The trafficking in counterfeit goods is growing to epidemic proportions across the globe, due to transnational criminal networks exploiting the dark side of globalization. Counterfeiting is one of the most important businesses for organized crime, which deems it more lucrative and less hazardous than several other criminal activities.
It is widely recognized that an integrated approach involving multiple stakeholders from the public and private sector is needed to support the response to this crime. However, in this context little has been done to consistently spread knowledge and awareness on the role that anti-counterfeiting technologies may play, while Governments, technology producers and industry associations may benefit from increased information sharing on the activities and positive results obtained by the use of anti-counterfeiting systems.
In this regard, an array of anti-counterfeiting solutions are currently available and, in specific commodities’ sectors, Governments are also promoting the use of ad hoc systems, leading some technology providers to specialize their activity to deal especially with their requests. The solutions adopted in this domain have the potential of serving both the public and the private interest, but the issue of technology as an anti-counterfeiting tool mandated or promoted by States is barely analyzed in the relevant literature. A knowledge increase in this sector may have a beneficial effect on the global anti-counterfeiting efforts.
Responding to this need, the project UNICRI is implementing is aimed at raising awareness and fostering information sharing on anti-counterfeiting technologies, in order to support governmental efforts to reduce the spread of counterfeit products and to combat transnational organized crime involved in their production and trade.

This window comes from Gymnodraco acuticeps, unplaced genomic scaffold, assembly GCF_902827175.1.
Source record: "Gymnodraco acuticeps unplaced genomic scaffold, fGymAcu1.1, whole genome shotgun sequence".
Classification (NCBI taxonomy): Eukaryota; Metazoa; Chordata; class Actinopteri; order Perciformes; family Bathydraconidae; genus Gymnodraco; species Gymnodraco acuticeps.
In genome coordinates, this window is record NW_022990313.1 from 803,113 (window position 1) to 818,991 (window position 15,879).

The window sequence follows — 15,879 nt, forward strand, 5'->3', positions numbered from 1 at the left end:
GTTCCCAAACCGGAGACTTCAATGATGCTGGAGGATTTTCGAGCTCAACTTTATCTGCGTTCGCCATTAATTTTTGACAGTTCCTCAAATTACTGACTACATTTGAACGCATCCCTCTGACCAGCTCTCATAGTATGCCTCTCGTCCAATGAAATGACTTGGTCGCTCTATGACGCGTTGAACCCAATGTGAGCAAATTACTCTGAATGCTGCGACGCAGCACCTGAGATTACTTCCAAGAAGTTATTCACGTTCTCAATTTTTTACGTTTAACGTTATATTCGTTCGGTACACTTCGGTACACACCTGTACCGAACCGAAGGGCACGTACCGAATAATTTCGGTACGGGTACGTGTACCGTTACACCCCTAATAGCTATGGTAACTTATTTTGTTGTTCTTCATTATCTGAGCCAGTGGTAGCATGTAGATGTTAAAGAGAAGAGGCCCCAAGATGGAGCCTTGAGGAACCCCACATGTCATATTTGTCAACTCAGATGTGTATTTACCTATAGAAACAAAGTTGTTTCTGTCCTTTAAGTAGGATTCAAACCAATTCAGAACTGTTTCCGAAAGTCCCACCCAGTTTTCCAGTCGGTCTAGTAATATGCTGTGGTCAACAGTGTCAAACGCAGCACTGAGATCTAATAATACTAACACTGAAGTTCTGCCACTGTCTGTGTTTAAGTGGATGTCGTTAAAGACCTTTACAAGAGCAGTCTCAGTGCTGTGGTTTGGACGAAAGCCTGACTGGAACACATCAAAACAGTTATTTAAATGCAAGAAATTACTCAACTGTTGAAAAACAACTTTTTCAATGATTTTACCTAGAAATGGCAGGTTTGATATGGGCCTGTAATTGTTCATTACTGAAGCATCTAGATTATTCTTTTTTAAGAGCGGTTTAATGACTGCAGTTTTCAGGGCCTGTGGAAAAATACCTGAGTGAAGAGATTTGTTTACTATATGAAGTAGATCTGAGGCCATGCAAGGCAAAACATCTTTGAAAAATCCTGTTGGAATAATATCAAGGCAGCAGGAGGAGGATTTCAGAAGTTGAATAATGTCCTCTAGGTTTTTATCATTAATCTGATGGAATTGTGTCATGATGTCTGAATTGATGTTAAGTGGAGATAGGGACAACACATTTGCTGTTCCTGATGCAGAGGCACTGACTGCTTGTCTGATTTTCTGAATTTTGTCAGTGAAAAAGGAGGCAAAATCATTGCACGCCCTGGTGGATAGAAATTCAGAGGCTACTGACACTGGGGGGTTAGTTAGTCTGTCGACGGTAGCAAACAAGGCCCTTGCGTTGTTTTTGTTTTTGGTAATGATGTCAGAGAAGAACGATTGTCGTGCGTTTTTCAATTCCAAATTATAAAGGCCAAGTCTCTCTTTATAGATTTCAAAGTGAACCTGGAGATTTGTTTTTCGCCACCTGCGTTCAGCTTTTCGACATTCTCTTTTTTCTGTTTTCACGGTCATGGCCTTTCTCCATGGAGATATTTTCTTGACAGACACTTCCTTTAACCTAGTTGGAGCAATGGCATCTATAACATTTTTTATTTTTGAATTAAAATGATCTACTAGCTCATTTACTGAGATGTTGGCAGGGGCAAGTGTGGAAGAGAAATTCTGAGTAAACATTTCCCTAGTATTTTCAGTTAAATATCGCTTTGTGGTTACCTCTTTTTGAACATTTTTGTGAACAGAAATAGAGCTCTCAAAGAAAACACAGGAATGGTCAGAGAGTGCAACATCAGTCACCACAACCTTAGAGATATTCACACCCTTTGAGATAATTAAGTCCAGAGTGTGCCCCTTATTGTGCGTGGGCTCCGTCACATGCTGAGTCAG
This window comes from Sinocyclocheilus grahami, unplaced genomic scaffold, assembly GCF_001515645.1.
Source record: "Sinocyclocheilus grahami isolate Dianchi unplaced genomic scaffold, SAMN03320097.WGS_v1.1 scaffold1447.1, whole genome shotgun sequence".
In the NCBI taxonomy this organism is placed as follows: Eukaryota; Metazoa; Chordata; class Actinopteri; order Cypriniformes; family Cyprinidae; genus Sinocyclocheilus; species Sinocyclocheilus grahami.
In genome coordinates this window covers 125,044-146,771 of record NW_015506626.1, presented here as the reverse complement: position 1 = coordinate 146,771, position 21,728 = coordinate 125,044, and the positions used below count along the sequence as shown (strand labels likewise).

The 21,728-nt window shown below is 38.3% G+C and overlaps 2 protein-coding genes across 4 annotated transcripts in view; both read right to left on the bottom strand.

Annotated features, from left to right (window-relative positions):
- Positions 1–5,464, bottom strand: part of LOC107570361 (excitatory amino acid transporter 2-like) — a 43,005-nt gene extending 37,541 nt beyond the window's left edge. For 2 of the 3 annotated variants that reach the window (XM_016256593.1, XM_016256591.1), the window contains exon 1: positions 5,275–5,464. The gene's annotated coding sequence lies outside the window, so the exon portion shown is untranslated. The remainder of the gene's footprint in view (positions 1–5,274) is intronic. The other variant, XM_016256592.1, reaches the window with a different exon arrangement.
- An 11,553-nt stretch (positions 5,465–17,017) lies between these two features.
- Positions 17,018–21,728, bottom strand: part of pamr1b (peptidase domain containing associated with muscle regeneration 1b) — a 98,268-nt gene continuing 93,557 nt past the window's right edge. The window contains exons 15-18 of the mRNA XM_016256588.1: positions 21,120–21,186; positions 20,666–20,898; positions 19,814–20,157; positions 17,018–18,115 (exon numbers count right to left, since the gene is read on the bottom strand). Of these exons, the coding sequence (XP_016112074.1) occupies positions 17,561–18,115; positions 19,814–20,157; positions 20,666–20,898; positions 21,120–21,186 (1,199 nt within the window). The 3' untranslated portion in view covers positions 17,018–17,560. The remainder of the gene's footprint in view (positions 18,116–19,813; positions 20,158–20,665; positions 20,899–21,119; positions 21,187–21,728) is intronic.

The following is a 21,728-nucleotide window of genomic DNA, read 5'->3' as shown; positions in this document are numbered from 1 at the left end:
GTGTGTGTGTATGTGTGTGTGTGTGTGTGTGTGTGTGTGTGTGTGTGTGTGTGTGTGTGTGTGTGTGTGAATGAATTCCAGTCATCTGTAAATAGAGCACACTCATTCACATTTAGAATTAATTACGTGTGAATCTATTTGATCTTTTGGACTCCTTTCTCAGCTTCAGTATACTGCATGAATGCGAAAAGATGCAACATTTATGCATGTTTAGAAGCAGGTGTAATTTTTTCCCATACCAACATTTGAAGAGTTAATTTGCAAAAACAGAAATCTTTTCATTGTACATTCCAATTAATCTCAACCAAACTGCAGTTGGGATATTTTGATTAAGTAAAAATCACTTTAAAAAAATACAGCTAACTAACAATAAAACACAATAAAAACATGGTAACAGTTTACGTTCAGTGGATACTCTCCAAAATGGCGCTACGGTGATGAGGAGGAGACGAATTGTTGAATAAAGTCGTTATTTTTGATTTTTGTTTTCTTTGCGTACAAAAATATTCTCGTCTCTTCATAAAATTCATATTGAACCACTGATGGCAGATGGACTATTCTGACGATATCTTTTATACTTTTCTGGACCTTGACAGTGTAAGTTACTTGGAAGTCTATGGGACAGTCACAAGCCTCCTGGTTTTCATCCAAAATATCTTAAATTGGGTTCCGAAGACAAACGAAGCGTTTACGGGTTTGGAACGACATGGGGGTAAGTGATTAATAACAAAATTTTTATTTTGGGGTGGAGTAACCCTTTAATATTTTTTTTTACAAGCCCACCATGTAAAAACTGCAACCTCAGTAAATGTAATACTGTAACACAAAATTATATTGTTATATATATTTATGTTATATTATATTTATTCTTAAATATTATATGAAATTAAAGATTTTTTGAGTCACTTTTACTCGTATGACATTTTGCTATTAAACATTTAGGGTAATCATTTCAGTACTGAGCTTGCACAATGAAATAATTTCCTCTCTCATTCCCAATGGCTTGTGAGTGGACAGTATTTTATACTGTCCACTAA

A modular approach divided in two phases will be followed.
Phase 1 entails a landscape analysis on anti-counterfeiting technologies producers working with Governments, providing examples of success stories in specific socio-economic contexts. The research will benefit from the cooperation with technology providers and Governments and a final event to launch the study will take place at the Palais des Nations in Geneva
Building up on these results, Phase 2 will assess the viability of creating a knowledge sharing platform, bringing together Governments, technology providers and producers’ associations, in order to promote information exchange among different actors, enhancing the dialogue between Governments and the private sector
The platform will be an ideal point of communication and exchange of best practices on anti-counterfeiting technologies. It will support States and private associations in shaping anti-counterfeiting strategies and establishing informal communication networks. The gathered information will then be presented in periodic reports on anti-counterfeiting technologies in different geographical areas and commodity sectors.
For more information please contact Mr. Marco Musumeci at musumeciunicri.it or by phone at +41229175995